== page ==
I finally got Tori Amos’ ubiquitous “Little Earthquakes” on disc for the reasonable price of $1 a few weekends ago. This is the kind of music I hated most as a teenager- timely-sounding pop-prog championed by my older sister. Then, just before I started my current job, I was driving around West Chester late at night when Peter Gabriel’s “Mercy Street” came on the radio, and I guess I have not been the same since. I bought “So” soon after that, partially as a funny symbolic gesture. Like, my adult life is starting now, I must own a copy of “So” (I think I also bought two pairs of Dockers that day). Except now the novelty has worn off completely, and “So” is just a great album, and I feel totally comfortable working in an office all day. But seeing as every transition I go through takes time (I may or may not still be in the process of also becoming a hardcore kid- we’ll see) I staved off Tori Amos until now.

I was driving around listening to it last weekend thinking of all the ways I could make fun of it when I realized that, again, this is just an amazing album made by a person who is talented in a way I will never understand. Listening to the choruses of “Crucify” and “Winter,” I was like, “I think this album is primarily about self-acceptance” and then I realized that I have actually not thought about “self-acceptance” as a concept in forever, and suddenly I was just driving down the main line listening to this album and thinking about self-acceptance in reference to that specific moment. Just thinking about how becoming what you always considered to be lame is such a vital and noble process.

(Source: Spotify)

A brief apology for the ukulele

As most of you probably know, I spent the better part of my teen years as a twee as fuck, ukulele-playing folk-punk musician. This weekend, while sitting in the KOP parking lot with my ukulele, waiting for a Craigslist buyer who never showed up, I came to a realization that has been lurking within me for a while: I will never be able to get rid of this thing. This is my cross to bear.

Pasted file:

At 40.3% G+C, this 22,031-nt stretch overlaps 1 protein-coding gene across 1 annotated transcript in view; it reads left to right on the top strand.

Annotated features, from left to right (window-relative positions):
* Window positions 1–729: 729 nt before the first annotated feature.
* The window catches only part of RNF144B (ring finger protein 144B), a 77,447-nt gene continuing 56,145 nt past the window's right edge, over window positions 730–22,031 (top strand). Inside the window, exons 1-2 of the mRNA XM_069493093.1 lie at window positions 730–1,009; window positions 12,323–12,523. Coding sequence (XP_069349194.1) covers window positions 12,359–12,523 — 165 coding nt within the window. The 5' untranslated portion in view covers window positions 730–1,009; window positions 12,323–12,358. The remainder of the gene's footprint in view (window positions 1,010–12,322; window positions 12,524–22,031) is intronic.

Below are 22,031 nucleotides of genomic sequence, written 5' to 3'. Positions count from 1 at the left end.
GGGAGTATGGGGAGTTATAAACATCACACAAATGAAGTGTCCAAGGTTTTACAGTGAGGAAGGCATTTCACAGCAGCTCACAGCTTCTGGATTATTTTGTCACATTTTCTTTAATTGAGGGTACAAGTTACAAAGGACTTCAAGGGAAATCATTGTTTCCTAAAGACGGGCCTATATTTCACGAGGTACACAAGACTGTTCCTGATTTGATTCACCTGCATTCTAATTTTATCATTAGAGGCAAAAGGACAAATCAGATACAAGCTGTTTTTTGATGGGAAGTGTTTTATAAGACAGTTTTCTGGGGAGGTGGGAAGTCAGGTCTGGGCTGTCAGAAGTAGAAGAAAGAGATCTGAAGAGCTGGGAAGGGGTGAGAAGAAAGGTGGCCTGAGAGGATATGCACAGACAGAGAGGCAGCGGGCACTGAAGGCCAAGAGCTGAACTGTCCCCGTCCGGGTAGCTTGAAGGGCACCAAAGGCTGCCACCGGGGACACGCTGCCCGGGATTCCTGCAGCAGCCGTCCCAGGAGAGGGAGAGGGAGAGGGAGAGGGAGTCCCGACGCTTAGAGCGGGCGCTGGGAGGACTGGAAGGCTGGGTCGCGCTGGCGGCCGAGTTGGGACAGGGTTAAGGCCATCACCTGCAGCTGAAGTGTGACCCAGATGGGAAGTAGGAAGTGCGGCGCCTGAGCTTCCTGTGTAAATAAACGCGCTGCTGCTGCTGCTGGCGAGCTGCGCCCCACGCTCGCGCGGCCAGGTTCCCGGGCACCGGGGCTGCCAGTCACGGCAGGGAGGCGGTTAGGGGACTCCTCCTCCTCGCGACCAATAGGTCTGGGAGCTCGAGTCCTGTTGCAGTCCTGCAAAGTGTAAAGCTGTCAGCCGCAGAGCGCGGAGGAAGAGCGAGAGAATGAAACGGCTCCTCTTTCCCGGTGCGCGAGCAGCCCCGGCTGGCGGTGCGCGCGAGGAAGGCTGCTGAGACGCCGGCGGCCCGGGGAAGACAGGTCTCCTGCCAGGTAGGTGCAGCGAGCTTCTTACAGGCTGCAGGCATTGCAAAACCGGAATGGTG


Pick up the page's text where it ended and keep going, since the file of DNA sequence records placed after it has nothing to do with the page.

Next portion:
But, I just want to say, while the ukulele infestation of the past half-decade or so unquestionably fostered an incredibly grating aesthetic and was generally a horrible thing to happen to music, I think I am still philosophically in favor it. See, I have pretty much no stake in what punk is supposed to be anymore, but I think where I differ from people on this point is that I’ve always wanted punk to be about intensely localized creative communities, not a national network of conventional music scenes. Hands down, the best, most meaningful shows I’ve ever been to were at Joe and Mimi’s parents’ house, when there were 20 people there and the bands and audience members just cycled positions throughout the evening. This is also why when I say that TV Dinner was the best punk band to ever exist, people only pretend to know what I’m saying. It goes beyond the fact that they lived 10 minutes away and became my friends pretty quickly, though that’s important, too- it’s more that they couldn’t really exist outside of their own specific context. Basically, I feel like if you weren’t born between the years 1989 and 1992 and didn’t grow up somewhere close to the Delaware/Chester County line, there is no chance you will ever understand TV Dinner, which makes them crucially important to those who fall within those parameters.  At least that’s how I feel.

On a practical level, the ukulele lends itself to this kind of specialization. In addition to being inexpensive and easy to learn, it’s quiet and portable. If you’re playing one, a show can happen virtually anywhere, and this is exciting to me. I just really like the idea of arming large numbers of people with an accessible creative tool and witnessing how personal and fragmented the resulting art would be. Now, obviously, this is not how it turned out. The ukulele, by virtue of basically being a toy, naturally lends itself to kitsch, and in turn almost all of the music made on it is super derivative, though it doesn’t have to be. Fuck it- I hope someone writes an inspired ukulele album that isn’t bogged down in cutesy aesthetics. If only to rectify the fact that I spent so much time doing the opposite.